Thanks for the invitation to leave – nice of you to offer but I’ll stick around.

Hi, thank you for listening to that, I’m glad you did. The only solace that I have from losing this case in Small Claims is the fact that my choice of forum provides the transparency to see what Obelisk is saying under oath. They’ll say anything to get out of the commitment.

I didn’t ask you to leave. I asked you to please take your drama elsewhere.

Oh that clarifies things, I don’t know how I misunderstood that to ask to leave. I will stay. But how’s this, I will also take you up on your invitation to take the story elsewhere as well. The word on this situation definitely needs to get out!

There are a couple justifications in the decision to fork for Siacoin that I’m trying to parse but can’t.

First of all, Siacoin is a private company running a private blockchain. It may be a distributed blockchain but it is not decentralized. Despite efforts to run Sia via foundations and with communities, the centralized structure of your company (or of any company) defines your blockchain centralized. In fact, what you did by bricking activities may have involved community consultation but it was a centralized decisionmaker (you) decided unilaterally to make your chain survive and to brick the investments of others. Setting aside any judgment about whether this was right or wrong — the point is that you’re running a centralized operation, so is the unilateral decision you took to brick everyone.

I’m trying to parse this justification here, too, but I can’t. Although Bitcoin was founded in the spirit of unshackled regulation, there’s nothing in the blockchain that says “you don’t have to subscribe to a political system that you don’t like.” Perhaps this is your view but this subscribing to political systems or not isn’t really isn’t a thing in Blockchain.

I’d buy one, but I won’t pre order one.

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The reason I mine is because, due to personal medical issues, I had to put college on hold and I wanted a way to make my own money. Since GPUs are not paying what they used to, I want to try the next step. I was thinking of getting the G32-Mini PCIe Card since it’s only 800$, but since it’s efficiency is probably the lowest among all the ASICs that have been announced, I’m still worried I’ll end up with a 800$ paper weight.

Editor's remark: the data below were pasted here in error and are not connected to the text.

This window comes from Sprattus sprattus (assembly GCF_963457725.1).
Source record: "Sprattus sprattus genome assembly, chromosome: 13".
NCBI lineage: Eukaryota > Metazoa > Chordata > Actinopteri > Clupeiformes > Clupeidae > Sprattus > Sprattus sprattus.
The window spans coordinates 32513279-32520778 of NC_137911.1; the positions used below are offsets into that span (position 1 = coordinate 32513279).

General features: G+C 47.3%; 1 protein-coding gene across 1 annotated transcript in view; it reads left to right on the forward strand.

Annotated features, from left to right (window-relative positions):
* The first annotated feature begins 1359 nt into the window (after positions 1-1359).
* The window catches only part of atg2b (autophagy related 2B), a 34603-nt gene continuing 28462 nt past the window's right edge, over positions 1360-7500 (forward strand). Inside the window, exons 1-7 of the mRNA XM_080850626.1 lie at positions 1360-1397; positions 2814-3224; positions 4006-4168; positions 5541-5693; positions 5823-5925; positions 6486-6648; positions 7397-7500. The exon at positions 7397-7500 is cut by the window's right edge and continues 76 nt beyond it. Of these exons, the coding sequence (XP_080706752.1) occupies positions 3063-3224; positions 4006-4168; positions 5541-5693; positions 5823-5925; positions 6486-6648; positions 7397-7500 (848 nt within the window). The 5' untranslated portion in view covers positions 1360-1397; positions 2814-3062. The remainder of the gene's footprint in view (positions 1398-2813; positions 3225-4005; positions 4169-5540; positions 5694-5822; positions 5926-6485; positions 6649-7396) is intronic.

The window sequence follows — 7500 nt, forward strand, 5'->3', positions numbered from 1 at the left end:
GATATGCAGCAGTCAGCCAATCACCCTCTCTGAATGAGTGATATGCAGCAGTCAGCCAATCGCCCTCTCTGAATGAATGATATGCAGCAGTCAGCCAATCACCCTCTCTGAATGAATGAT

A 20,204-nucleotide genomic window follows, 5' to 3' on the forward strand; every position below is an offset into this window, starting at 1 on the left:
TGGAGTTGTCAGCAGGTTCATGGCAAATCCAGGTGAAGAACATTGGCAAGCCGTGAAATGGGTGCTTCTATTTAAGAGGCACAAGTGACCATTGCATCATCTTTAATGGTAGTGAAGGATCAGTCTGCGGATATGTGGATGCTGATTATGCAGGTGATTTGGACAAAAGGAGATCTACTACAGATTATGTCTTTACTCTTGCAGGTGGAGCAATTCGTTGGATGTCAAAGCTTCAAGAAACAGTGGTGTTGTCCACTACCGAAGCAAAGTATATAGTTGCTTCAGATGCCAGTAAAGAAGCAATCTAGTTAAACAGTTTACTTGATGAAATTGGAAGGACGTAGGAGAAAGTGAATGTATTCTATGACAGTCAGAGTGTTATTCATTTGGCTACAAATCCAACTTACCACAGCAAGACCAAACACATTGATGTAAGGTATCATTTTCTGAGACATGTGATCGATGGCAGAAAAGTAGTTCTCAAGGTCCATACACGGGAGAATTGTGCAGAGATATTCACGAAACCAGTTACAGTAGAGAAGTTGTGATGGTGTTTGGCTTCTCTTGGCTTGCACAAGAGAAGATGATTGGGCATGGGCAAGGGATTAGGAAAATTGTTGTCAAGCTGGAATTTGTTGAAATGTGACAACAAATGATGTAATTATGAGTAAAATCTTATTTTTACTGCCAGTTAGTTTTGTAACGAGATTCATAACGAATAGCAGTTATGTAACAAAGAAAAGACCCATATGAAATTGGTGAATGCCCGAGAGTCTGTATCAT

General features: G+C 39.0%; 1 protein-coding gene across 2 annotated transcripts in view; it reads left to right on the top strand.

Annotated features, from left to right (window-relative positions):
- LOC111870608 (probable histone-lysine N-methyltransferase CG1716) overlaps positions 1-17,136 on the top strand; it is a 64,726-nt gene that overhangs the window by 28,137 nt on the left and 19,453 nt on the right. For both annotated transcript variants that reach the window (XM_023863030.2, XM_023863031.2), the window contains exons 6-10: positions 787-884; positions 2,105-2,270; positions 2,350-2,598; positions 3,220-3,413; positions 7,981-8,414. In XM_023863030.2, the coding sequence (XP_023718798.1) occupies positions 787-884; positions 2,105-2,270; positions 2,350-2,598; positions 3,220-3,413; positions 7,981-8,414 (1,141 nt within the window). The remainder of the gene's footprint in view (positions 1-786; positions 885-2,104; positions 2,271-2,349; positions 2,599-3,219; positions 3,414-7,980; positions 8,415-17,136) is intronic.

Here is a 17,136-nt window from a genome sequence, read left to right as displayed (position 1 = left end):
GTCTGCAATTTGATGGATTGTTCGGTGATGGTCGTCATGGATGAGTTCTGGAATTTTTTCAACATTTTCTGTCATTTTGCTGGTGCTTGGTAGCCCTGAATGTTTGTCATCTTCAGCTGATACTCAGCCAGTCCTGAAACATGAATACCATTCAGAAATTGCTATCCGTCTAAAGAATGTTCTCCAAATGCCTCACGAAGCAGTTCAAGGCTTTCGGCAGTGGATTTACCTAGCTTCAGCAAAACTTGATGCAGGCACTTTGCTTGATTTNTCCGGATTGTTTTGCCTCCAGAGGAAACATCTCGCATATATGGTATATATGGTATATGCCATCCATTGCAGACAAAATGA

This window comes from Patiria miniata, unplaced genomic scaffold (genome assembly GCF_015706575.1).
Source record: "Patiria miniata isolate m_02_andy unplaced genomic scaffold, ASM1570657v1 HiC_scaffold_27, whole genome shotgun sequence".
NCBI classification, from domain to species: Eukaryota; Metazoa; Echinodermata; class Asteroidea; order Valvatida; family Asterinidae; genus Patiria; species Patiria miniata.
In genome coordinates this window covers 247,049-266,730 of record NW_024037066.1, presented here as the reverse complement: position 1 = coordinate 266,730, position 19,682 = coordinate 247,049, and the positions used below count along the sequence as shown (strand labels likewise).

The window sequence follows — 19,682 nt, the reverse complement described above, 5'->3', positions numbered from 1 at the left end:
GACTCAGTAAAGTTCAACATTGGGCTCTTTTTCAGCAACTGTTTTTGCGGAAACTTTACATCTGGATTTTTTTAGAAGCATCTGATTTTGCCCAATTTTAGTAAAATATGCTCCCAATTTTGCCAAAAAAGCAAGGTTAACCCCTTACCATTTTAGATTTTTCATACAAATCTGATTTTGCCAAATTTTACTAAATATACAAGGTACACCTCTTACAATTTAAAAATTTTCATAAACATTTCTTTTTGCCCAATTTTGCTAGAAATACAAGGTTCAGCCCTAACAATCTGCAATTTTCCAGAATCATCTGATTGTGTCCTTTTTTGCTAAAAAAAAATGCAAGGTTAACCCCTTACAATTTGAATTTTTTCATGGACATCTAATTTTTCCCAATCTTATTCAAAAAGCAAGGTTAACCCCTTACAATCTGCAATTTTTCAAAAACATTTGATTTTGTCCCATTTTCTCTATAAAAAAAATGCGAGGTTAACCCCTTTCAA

I knew Obelisk was controversial, but it’s an ASIC manufacturer, it comes with the territory. But what stood out for me is how they took advantage of the lack of understanding regarding crypto by governments and courts. I expect Warren Buffet or Bill Gates to say things that delusional, not an ASIC manufacturer. And they have the balls to criticize Innosilicon for over-production, something that can happen to any miner given the volatile nature of crypto, it doesn’t necessarily carry a malicious intent. And to top it off the owner of the company comes to my thread to justify their screw ups and shit on the competition, somehow managing to forget to even give me a reason to buy their miner. I never thought that having the opportunity to talk to the CEO of the company would be a negative or that I would reject that chance, but that wasn’t a CEO, that was a petty little man who wants his costumers to be his funders legally so they lose any costumer protection while gaining nothing.